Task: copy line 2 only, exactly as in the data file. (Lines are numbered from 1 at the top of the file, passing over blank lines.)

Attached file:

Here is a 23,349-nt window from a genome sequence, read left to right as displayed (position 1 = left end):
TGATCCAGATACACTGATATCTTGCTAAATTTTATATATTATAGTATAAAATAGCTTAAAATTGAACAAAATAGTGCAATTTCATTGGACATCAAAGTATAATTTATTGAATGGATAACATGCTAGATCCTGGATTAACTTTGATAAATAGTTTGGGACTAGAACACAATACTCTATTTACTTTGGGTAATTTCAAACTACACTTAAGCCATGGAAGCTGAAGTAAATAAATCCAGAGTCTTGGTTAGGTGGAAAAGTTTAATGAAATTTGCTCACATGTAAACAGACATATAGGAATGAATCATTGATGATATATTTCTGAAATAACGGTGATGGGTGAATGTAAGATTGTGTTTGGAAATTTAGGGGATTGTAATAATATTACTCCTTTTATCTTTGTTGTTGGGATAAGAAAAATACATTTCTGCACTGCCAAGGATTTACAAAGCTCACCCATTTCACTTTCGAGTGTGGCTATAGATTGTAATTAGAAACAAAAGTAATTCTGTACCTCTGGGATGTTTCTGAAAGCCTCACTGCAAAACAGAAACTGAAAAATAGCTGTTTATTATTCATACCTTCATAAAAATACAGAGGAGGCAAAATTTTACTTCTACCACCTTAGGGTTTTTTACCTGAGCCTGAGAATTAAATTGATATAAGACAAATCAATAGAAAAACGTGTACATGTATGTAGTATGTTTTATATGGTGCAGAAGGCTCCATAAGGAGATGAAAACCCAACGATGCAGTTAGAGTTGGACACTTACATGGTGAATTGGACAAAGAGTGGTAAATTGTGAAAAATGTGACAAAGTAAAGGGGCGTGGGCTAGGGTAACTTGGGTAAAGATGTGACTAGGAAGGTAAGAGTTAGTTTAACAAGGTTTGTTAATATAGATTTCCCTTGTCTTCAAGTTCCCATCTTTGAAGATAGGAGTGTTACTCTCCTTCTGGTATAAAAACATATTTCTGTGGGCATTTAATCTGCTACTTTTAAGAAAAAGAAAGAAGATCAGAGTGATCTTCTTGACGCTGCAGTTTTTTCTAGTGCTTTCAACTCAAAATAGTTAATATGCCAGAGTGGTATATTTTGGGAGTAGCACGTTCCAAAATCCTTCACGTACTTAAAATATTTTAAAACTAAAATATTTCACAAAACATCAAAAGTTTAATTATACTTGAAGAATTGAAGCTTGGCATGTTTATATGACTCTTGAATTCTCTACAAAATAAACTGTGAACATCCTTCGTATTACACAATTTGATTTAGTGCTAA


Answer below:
TGATCCAGATACACTGATATCTTGCTAAATTTTATATATTATAGTATAAAATAGCTTAAAATTGAACAAAATAGTGCAATTTCATTGGACATCAAAGTATAATTTATTGAATGGATAACATGCTAGATCCTGGATTAACTTTGATAAATAGTTTGGGACTAGAACACAATACTCTATTTACTTTGGGTAATTTCAAACTACACTTAAGCCATGGAAGCTGAAGTAAATAAATCCAGAGTCTTGGTTAGGTGGAAAAGTTTAATGAAATTTGCTCACATGTAAACAGACATATAGGAATGAATCATTGATGATATATTTCTGAAATAACGGTGATGGGTGAATGTAAGATTGTGTTTGGAAATTTAGGGGATTGTAATAATATTACTCCTTTTATCTTTGTTGTTGGGATAAGAAAAATACATTTCTGCACTGCCAAGGATTTACAAAGCTCACCCATTTCACTTTCGAGTGTGGCTATAGATTGTAATTAGAAACAAAAGTAATTCTGTACCTCTGGGATGTTTCTGAAAGCCTCACTGCAAAACAGAAACTGAAAAATAGCTGTTTATTATTCATACCTTCATAAAAATACAGAGGAGGCAAAATTTTACTTCTACCACCTTAGGGTTTTTTACCTGAGCCTGAGAATTAAATTGATATAAGACAAATCAATAGAAAAACGTGTACATGTATGTAGTATGTTTTATATGGTGCAGAAGGCTCCATAAGGAGATGAAAACCCAACGATGCAGTTAGAGTTGGACACTTACATGGTGAATTGGACAAAGAGTGGTAAATTGTGAAAAATGTGACAAAGTAAAGGGGCGTGGGCTAGGGTAACTTGGGTAAAGATGTGACTAGGAAGGTAAGAGTTAGTTTAACAAGGTTTGTTAATATAGATTTCCCTTGTCTTCAAGTTCCCATCTTTGAAGATAGGAGTGTTACTCTCCTTCTGGTATAAAAACATATTTCTGTGGGCATTTAATCTGCTACTTTTAAGAAAAAGAAAGAAGATCAGAGTGATCTTCTTGACGCTGCAGTTTTTTCTAGTGCTTTCAACTCAAAATAGTTAATATGCCAGAGTGGTATATTTTGGGAGTAGCACGTTCCAAAATCCTTCACGTACTTAAAATATTTTAAAACTAAAATATTTCACAAAACATCAAAAGTTTAATTATACTTGAAGAATTGAAGCTTGGCATGTTTATATGACTCTTGAATTCTCTACAAAATAAACTGTGAACATCCTTCGTATTACACAATTTGATTTAGTGCTAA